History School Trips to Krakow, Poland
Journey to an area that witnessed one of the 20th century’s darkest periods.
Krakow is one of the most beautiful cities in Europe with a rich cultural history, but set against the backdrop of the horror of the Holocaust. For centuries it was the capital of Poland and the charming market square and impressive churches are a testament to that importance.
A trip to Krakow is most valuable in helping students to begin to understand the full inhumanity and damage of the Holocaust. A visit to one of the Nazi concentration camps or death camps is essential and the notorious Auschwitz and gas chambers of Birkenau are just a short drive away from the city.
Similarly, the Jewish Quarter is brimming with original sites, as well as a host of museums that will help students discover over 750 years of the country’s rich history.
Bring history to life
A helping hand from a History Tour Guide.
Expert knowledge, an understanding of your students’ educational and social needs and in-the-field assistance are just three of the benefits of opting for a History Tour Guide. We have carefully selected a handful of guides who specialise in various areas of history including WWI, WWII and the Holocaust.
“A fabulous experience for staff and students, well organised, supported and thoroughoully amazing!”
What other history teachers thought of Krakow…
100% of our clients said they would recommend a Krakow History Trip with Rayburn Tours to another history teacher rating their overall touring experience at 4.8 out of 5. As Mr Russell Williams from The Gateway Academy said, “A trip to Krakow is a once-in-a-lifetime opportunity for students to absorb a different culture and to learn where prejudice can ultimately lead.”
Did you know?
In 1939, Poland had the largest Jewish community in Europe of almost 3.5 million. This may be why 70% of the Nazi extermination camps during WWII were located in what is now Poland, including the three most infamous camps: Auschwitz-Birkenau, Treblinka and Belzec.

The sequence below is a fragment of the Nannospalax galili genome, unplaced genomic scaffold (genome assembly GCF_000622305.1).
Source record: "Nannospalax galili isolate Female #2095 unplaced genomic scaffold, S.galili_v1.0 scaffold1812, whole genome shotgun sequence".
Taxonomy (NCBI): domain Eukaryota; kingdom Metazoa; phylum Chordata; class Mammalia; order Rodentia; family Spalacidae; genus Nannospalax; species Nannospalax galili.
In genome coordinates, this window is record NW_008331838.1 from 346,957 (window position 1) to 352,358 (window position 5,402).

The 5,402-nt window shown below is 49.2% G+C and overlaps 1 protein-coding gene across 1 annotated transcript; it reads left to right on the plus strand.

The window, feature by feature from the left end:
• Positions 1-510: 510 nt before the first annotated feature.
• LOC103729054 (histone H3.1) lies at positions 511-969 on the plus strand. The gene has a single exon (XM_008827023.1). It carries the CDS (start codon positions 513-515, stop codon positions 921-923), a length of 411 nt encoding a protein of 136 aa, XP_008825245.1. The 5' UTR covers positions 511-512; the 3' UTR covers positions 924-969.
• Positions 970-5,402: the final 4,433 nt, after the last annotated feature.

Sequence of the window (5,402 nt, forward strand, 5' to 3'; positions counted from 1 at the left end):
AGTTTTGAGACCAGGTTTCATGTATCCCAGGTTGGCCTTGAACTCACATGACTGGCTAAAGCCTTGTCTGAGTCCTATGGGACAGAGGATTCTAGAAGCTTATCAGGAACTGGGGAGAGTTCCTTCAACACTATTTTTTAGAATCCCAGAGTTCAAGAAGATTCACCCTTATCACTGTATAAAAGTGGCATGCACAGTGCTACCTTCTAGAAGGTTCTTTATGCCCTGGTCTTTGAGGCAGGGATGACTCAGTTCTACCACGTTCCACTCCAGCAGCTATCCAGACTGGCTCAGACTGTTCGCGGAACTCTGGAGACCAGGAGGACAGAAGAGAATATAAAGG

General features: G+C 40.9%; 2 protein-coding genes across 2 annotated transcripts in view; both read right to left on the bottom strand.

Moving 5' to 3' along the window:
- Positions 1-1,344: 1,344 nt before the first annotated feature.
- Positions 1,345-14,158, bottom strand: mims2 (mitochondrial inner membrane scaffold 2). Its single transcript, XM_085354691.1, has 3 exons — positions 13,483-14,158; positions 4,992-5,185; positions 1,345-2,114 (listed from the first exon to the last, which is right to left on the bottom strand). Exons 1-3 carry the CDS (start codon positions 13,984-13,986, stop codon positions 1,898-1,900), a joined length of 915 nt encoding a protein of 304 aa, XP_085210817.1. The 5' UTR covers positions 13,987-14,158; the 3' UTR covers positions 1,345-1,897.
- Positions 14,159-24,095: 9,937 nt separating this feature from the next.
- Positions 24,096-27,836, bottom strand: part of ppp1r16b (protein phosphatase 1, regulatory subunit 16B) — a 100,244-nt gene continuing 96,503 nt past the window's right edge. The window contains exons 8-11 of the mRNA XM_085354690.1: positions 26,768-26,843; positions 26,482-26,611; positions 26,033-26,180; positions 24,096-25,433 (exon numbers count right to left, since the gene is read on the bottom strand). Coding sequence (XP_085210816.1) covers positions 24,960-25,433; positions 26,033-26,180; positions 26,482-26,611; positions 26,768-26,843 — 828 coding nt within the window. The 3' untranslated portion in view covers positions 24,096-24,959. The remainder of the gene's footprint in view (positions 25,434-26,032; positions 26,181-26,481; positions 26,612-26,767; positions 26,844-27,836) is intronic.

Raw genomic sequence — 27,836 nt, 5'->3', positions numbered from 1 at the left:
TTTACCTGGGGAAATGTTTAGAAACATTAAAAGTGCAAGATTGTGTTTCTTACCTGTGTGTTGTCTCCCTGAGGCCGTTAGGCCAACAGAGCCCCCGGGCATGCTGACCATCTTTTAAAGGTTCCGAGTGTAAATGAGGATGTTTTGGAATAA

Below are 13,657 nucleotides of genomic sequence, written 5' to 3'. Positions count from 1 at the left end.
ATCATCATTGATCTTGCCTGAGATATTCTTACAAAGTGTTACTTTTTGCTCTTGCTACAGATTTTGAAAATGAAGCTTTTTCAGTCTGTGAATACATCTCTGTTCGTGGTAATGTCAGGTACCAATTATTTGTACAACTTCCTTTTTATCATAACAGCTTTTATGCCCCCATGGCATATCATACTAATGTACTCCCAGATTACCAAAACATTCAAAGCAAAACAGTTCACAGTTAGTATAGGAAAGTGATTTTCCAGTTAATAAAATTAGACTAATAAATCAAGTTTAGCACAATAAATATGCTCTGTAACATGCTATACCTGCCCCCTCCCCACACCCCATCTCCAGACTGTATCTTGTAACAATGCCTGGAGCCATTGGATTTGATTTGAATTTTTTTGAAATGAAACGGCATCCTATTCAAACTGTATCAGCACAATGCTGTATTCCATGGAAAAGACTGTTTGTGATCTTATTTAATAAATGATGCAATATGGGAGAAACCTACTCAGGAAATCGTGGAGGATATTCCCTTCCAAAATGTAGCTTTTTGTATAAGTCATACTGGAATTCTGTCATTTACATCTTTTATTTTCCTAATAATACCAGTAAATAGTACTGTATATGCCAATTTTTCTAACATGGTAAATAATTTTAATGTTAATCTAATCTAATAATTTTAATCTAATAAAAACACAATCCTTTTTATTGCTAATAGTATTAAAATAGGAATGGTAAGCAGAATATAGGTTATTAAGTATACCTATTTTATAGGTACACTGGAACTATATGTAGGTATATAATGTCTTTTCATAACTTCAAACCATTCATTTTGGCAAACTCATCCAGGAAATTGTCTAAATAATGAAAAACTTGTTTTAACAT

Almost 1.4 million people visit Auschwitz Birkenau every year.
Our quick, online quote form allows our specialists to provide you with a bespoke quotation for a trip tailor-made to your group’s individual requirements.
Krakow Fact File
KS4 and KS5 (or equivalent)
Flight or coach
John Paul II International Airport Krakow – Balice
- Modern European History
- The Early 20th century
- The Second World War
- The Holocaust
- Europe in the 19th and 20th centuries
Krakow History Study Visits
For students studying the Holocaust, Krakow is the destination for the ultimate History Trip. Although a visit to Auschwitz will undoubtedly be the highlight, there are an array of other visits that help enhance your students’ understanding of this area of the history syllabus. Here are just some of our most highly recommended visits.
All groups visit this extremely moving memorial to the 1.5 million prisoners who perished in the the Auschwitz concentration camp between June 1941 and January 1945. The vast majority of these inmates were of Jewish origin from 28 different nationalities and also included Polish social and political activists and Soviet prisoners. They suffered greatly and were exterminated in gas chambers, starved or worked to death.
It is very important that students visit both parts of the camp, Auschwitz I and Auschwitz II-Birkenau and we offer groups either a 3.5 hour guided tour or a detailed 6 hour study tour of both camps. At both sites, groups are shown the vast extent of the grounds and most buildings are accessible to visitors including many disturbing exhibitions. One of the most visited permanent exhibitions on the site is titled 'Grounds of the former Auschwitz I Concentration Camp' which has been open since 1955 and showcases prisoner garments, bunks and other furnishings from prisoner rooms including seized items. Students can also view a 15-minute film at the visitor reception building of Auschwitz I which presents the first moments after liberation.
To help you prepare your students for what they will witness in this, one of the most well-known concentration camps in Europe, learning tools can be downloaded from the Auschwitz website.
Krakow Walking Tour